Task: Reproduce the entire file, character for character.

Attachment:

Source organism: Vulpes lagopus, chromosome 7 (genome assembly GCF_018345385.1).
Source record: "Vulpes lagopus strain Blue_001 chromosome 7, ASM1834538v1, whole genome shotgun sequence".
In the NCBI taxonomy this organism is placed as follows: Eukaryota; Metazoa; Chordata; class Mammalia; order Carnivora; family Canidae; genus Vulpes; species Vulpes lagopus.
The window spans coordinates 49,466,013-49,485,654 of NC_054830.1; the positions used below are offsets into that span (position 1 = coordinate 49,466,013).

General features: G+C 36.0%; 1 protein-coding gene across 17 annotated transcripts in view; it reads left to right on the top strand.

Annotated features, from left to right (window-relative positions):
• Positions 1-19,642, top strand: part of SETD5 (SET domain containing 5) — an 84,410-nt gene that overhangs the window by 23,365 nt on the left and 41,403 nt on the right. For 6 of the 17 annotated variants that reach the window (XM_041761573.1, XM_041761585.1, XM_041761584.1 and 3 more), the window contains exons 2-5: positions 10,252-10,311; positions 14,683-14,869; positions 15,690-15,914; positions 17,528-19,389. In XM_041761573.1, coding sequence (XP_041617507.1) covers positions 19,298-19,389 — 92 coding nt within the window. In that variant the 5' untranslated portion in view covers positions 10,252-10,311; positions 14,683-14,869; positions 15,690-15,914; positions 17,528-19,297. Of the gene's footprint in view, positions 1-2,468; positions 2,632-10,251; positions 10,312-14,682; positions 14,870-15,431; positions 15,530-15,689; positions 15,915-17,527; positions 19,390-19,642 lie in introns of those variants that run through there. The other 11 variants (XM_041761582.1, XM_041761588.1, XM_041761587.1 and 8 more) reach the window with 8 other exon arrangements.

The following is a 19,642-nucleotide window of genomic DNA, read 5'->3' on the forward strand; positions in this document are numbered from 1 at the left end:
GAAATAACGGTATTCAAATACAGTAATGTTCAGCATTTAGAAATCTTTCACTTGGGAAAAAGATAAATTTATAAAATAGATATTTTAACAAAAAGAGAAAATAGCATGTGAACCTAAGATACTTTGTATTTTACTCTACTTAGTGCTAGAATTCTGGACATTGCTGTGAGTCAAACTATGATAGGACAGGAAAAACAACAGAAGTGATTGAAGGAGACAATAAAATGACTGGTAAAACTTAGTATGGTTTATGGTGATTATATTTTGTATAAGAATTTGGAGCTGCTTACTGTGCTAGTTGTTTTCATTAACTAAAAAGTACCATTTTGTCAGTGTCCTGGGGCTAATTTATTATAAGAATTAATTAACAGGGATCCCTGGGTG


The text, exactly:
Source organism: Vulpes lagopus, chromosome 7 (genome assembly GCF_018345385.1).
Source record: "Vulpes lagopus strain Blue_001 chromosome 7, ASM1834538v1, whole genome shotgun sequence".
In the NCBI taxonomy this organism is placed as follows: Eukaryota; Metazoa; Chordata; class Mammalia; order Carnivora; family Canidae; genus Vulpes; species Vulpes lagopus.
The window spans coordinates 49,466,013-49,485,654 of NC_054830.1; the positions used below are offsets into that span (position 1 = coordinate 49,466,013).

General features: G+C 36.0%; 1 protein-coding gene across 17 annotated transcripts in view; it reads left to right on the top strand.

Annotated features, from left to right (window-relative positions):
• Positions 1-19,642, top strand: part of SETD5 (SET domain containing 5) — an 84,410-nt gene that overhangs the window by 23,365 nt on the left and 41,403 nt on the right. For 6 of the 17 annotated variants that reach the window (XM_041761573.1, XM_041761585.1, XM_041761584.1 and 3 more), the window contains exons 2-5: positions 10,252-10,311; positions 14,683-14,869; positions 15,690-15,914; positions 17,528-19,389. In XM_041761573.1, coding sequence (XP_041617507.1) covers positions 19,298-19,389 — 92 coding nt within the window. In that variant the 5' untranslated portion in view covers positions 10,252-10,311; positions 14,683-14,869; positions 15,690-15,914; positions 17,528-19,297. Of the gene's footprint in view, positions 1-2,468; positions 2,632-10,251; positions 10,312-14,682; positions 14,870-15,431; positions 15,530-15,689; positions 15,915-17,527; positions 19,390-19,642 lie in introns of those variants that run through there. The other 11 variants (XM_041761582.1, XM_041761588.1, XM_041761587.1 and 8 more) reach the window with 8 other exon arrangements.

The following is a 19,642-nucleotide window of genomic DNA, read 5'->3' on the forward strand; positions in this document are numbered from 1 at the left end:
GAAATAACGGTATTCAAATACAGTAATGTTCAGCATTTAGAAATCTTTCACTTGGGAAAAAGATAAATTTATAAAATAGATATTTTAACAAAAAGAGAAAATAGCATGTGAACCTAAGATACTTTGTATTTTACTCTACTTAGTGCTAGAATTCTGGACATTGCTGTGAGTCAAACTATGATAGGACAGGAAAAACAACAGAAGTGATTGAAGGAGACAATAAAATGACTGGTAAAACTTAGTATGGTTTATGGTGATTATATTTTGTATAAGAATTTGGAGCTGCTTACTGTGCTAGTTGTTTTCATTAACTAAAAAGTACCATTTTGTCAGTGTCCTGGGGCTAATTTATTATAAGAATTAATTAACAGGGATCCCTGGGTG